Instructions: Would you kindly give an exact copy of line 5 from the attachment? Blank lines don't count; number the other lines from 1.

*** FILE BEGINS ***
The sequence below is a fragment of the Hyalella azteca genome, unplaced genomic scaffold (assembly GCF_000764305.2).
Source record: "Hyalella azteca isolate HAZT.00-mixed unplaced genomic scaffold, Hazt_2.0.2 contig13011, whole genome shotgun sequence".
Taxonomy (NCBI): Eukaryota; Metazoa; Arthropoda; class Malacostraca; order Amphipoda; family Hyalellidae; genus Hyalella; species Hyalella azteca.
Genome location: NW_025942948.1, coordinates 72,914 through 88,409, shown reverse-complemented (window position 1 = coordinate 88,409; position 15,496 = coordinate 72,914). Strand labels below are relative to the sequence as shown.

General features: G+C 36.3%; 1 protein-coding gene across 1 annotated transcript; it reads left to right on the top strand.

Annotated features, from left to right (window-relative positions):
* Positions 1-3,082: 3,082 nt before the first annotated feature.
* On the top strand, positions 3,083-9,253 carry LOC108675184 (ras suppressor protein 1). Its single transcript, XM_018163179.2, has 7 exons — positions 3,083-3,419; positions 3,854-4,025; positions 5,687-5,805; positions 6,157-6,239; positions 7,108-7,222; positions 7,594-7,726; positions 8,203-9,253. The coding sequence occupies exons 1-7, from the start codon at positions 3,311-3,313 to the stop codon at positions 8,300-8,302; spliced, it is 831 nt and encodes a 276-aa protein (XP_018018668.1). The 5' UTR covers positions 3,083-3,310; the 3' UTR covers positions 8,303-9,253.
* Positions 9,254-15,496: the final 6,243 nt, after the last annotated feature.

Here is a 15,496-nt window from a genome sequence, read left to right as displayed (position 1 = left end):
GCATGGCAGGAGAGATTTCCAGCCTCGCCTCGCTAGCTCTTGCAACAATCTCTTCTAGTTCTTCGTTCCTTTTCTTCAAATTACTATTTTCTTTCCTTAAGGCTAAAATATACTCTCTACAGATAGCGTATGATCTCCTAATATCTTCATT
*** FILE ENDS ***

General features: G+C 36.3%; 1 protein-coding gene across 1 annotated transcript; it reads left to right on the top strand.